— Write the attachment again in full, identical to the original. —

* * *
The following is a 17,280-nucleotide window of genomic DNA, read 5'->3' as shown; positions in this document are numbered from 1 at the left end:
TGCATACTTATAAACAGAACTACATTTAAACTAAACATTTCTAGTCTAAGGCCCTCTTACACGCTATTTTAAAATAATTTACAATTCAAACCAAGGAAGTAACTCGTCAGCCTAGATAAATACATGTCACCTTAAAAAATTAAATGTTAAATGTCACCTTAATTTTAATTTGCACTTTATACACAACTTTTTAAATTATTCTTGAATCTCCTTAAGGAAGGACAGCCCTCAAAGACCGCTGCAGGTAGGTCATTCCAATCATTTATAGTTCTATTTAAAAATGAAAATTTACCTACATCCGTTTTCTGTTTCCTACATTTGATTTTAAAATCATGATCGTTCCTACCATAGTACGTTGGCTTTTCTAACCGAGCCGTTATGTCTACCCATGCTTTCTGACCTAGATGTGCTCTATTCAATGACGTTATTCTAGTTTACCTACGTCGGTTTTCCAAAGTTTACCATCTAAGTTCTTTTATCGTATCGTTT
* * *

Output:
The following is a 17,280-nucleotide window of genomic DNA, read 5'->3' as shown; positions in this document are numbered from 1 at the left end:
TGCATACTTATAAACAGAACTACATTTAAACTAAACATTTCTAGTCTAAGGCCCTCTTACACGCTATTTTAAAATAATTTACAATTCAAACCAAGGAAGTAACTCGTCAGCCTAGATAAATACATGTCACCTTAAAAAATTAAATGTTAAATGTCACCTTAATTTTAATTTGCACTTTATACACAACTTTTTAAATTATTCTTGAATCTCCTTAAGGAAGGACAGCCCTCAAAGACCGCTGCAGGTAGGTCATTCCAATCATTTATAGTTCTATTTAAAAATGAAAATTTACCTACATCCGTTTTCTGTTTCCTACATTTGATTTTAAAATCATGATCGTTCCTACCATAGTACGTTGGCTTTTCTAACCGAGCCGTTATGTCTACCCATGCTTTCTGACCTAGATGTGCTCTATTCAATGACGTTATTCTAGTTTACCTACGTCGGTTTTCCAAAGTTTACCATCTAAGTTCTTTTATCGTATCGTTT